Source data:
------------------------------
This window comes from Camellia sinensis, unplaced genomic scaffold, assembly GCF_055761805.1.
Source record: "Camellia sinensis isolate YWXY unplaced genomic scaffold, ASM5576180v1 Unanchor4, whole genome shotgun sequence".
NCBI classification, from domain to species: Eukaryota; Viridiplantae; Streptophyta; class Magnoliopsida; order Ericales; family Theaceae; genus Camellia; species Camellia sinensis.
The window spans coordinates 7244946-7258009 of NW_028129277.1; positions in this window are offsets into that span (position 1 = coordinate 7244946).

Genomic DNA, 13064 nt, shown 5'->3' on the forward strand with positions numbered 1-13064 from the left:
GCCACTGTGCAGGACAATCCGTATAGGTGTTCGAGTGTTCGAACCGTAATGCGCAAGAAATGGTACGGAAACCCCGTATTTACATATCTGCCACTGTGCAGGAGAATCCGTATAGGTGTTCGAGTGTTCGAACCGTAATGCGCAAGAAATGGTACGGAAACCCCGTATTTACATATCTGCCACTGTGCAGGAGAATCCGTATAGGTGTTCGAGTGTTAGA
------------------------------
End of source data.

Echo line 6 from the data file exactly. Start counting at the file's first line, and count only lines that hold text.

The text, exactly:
GCCACTGTGCAGGACAATCCGTATAGGTGTTCGAGTGTTCGAACCGTAATGCGCAAGAAATGGTACGGAAACCCCGTATTTACATATCTGCCACTGTGCAGGAGAATCCGTATAGGTGTTCGAGTGTTCGAACCGTAATGCGCAAGAAATGGTACGGAAACCCCGTATTTACATATCTGCCACTGTGCAGGAGAATCCGTATAGGTGTTCGAGTGTTAGA